Fintechs and banks hunt growth – but they must outpace fraud

In the second article for our series about the phygital economy powered by leading PayTech specialists G+D, we argue growth alone is not enough – outpacing fraud and fraudsters’ ingenuity is also essential.

The structure of the global payments economy is changing as a new phygital world emerges.

According to Worldpay’s Global Payments Report 2024[1], online transactions are growing at three times the pace of point of sale (POS) – despite the fact that, as we’ve covered elsewhere, consumer still want to shop in-person for many different kinds of goods.

Opportunities for banks – and fraudsters

While the phygital economy has created opportunities for banks and fintechs to deliver solutions that work both online and in the physical world, the shift to digital has also opened up gaps for fraudsters to exploit.

In the UK and US, for example, the rise of digital banking and ubiquitous use of email has enabled fraudsters to develop Authorized Push Payments (APP) scams that trick consumers into sending money to fake companies and false accounts.

According to Resistant AI[2], APP fraud now accounts for 75% of all UK digital crime and is set to hit $5.25 billion in losses across the US, UK and India next year.

Other forms of fraud such as Account Takeover, in which stolen credentials are used to access consumer accounts and conduct apparently legitimate transactions, or synthetic ID, where stolen identities are used to create fake accounts, are also thriving.

What’s more, fraud has a different character across different markets and regions: in 2023, the ECB reported that[3], despite an overall decline in card fraud across the Eurozone, CNP fraud linked to cross-border transactions still accounted for 63% of all fraudulent incidents as fraudsters exploited varying approaches to fraud defence between banks in different markets.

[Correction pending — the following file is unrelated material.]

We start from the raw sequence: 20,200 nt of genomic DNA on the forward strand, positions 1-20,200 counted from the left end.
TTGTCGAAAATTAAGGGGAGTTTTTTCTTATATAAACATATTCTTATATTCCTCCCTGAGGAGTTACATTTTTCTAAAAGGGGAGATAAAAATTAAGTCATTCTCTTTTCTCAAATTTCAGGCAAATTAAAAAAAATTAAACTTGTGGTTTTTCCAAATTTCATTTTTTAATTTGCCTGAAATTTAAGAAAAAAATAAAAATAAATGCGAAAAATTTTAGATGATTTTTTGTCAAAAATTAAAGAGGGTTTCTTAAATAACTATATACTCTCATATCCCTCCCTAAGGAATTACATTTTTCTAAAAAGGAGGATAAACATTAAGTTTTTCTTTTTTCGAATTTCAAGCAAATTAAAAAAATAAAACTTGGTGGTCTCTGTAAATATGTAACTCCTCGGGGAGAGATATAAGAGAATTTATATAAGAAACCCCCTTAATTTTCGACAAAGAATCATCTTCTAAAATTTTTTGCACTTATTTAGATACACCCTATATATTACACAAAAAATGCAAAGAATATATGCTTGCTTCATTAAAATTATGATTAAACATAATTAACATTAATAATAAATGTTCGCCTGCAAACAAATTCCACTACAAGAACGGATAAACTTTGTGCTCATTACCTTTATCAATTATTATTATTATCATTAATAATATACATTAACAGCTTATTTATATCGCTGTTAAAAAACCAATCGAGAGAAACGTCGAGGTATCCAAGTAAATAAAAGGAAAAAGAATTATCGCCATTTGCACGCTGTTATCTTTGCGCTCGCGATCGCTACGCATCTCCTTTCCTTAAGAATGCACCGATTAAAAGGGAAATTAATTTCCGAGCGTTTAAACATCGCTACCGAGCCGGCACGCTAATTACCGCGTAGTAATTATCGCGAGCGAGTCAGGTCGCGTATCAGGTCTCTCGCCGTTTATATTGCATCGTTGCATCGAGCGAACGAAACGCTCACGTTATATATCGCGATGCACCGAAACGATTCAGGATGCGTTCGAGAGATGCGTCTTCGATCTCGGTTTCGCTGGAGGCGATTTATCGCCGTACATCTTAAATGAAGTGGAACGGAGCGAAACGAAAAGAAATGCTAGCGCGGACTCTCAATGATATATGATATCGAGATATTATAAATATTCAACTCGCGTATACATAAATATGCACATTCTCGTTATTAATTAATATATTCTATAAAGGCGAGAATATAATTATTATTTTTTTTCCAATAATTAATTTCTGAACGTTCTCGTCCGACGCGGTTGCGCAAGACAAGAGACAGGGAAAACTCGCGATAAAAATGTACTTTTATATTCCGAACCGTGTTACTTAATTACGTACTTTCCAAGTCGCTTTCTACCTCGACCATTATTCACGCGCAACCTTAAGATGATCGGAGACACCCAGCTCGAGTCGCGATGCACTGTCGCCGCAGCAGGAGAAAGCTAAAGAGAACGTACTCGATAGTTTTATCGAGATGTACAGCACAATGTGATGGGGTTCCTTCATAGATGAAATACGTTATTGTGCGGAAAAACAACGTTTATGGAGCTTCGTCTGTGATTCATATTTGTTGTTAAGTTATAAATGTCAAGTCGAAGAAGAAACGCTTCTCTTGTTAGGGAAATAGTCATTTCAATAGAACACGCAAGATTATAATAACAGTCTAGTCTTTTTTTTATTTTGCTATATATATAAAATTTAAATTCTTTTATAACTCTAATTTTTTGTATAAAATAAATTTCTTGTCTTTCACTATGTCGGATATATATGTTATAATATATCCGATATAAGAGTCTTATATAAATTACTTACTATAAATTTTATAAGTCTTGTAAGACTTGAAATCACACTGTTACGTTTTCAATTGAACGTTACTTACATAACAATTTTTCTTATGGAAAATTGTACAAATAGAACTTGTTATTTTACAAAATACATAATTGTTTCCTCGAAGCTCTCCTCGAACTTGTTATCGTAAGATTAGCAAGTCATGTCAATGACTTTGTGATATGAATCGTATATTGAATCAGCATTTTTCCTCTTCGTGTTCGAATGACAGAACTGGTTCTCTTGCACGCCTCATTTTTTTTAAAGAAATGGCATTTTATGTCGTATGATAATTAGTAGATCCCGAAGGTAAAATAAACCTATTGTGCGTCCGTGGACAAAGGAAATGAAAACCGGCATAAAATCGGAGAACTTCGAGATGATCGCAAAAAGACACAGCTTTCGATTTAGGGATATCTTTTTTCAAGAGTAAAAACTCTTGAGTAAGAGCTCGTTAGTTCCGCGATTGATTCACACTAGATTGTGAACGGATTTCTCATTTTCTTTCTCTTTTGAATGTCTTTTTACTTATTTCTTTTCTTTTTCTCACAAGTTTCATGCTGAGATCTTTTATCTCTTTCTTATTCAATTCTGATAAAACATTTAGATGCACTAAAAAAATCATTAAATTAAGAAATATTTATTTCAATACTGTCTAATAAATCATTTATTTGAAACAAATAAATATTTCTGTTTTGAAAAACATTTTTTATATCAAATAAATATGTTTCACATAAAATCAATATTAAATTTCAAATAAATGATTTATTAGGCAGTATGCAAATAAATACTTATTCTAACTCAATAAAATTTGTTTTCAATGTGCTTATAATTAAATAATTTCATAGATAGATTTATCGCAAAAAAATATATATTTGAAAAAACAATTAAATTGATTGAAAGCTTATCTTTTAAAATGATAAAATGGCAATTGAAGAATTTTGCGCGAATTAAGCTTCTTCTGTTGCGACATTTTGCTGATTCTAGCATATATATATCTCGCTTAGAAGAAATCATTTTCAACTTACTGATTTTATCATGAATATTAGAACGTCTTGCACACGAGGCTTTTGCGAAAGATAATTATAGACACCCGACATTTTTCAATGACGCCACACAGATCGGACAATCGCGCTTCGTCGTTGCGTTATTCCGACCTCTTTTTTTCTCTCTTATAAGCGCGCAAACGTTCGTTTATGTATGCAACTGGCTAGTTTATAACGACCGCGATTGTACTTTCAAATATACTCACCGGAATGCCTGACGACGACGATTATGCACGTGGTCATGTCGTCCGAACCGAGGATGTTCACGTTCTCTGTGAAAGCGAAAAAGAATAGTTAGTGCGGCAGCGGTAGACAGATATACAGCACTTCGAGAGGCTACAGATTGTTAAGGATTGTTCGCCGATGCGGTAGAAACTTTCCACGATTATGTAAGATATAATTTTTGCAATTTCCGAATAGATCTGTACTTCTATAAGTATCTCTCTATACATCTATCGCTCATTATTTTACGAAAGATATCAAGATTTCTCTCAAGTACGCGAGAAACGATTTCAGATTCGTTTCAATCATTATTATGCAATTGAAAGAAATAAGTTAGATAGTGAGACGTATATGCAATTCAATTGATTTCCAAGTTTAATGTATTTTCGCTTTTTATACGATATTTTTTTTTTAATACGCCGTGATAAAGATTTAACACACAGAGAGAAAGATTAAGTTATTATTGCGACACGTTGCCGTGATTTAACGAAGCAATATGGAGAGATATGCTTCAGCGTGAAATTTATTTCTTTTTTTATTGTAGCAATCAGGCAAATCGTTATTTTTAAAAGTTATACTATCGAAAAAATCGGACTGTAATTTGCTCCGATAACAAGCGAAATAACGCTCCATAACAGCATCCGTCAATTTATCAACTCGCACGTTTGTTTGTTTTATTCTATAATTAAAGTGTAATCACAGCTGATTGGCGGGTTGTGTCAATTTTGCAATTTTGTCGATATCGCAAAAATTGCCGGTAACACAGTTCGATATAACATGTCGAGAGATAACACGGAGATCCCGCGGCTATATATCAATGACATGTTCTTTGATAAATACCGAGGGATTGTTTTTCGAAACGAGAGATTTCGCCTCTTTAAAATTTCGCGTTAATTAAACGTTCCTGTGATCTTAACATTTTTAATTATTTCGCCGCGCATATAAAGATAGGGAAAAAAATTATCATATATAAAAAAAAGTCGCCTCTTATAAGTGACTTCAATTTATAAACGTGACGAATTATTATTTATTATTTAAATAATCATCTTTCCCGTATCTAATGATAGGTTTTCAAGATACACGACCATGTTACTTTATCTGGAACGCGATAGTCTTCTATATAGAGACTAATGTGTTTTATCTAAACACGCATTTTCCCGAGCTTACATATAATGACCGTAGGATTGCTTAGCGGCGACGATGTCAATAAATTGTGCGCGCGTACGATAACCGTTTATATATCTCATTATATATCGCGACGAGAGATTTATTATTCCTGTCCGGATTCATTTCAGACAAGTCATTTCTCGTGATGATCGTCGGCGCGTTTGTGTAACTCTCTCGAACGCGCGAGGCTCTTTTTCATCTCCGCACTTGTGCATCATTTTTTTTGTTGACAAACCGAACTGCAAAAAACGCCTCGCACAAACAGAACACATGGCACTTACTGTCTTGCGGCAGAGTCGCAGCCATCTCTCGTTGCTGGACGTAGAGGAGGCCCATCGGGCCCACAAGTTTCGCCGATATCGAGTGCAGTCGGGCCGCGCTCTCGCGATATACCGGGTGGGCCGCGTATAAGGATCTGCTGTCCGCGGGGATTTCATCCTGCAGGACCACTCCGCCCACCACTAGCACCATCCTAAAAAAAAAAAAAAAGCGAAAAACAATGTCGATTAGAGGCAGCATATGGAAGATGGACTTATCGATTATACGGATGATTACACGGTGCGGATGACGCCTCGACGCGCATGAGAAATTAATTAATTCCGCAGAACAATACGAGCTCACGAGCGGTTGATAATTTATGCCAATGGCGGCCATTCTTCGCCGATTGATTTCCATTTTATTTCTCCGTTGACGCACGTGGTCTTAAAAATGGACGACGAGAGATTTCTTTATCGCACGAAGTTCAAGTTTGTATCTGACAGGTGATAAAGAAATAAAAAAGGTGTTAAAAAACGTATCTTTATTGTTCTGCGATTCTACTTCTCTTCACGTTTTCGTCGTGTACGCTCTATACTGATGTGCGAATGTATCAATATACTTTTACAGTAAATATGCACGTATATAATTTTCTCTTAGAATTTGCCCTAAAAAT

Germany: how fraud dynamics change over time

Fighting fraud: beyond compliance for top performance  

As financial services has become increasingly digitalized, criminals have turned their focus away from bank vaults and toward the digital ecosystem.

Firms therefore face a growing threat – how to secure their customers’ sensitive information in an age of mounting paranoia and distrust.

Over the last 15 years, the financial services market has undergone a transformation, with some brick-and-mortar institutions closing down and digital-native “neobanks” challenging incumbents for market share.

Fraud – which has always gone hand in hand with finance – has also changed, with criminals deploying increasingly sophisticated methods to dupe unwitting victims. During the Covid-19 pandemic, for example, phishing emails, false stimulus claims, and fake charities proliferated[4].

Phygital technologies have simplified confirmation of user presence and identity online – but more needs to be done.”

Recognizing these increased threat levels, regulators around the world have taken action to enhance online fraud defences through legislation such as the EU’s second payment services directive (PSD2), which mandates the use of Strong Customer Authentication (SCA) for online transactions.

Multi-Factor Authentication (MFA) methods, such as one-time passwords (OTPs) and OTPs delivered via SMS were introduced to reduce the risks associated with passwords.

However, there are several limitations to such systems for both customers and banks, from a cumbersome user experience to lack of control.

Banks’ chief concern with these methods was the fact that such two-factor authentication doesn’t guarantee greater security.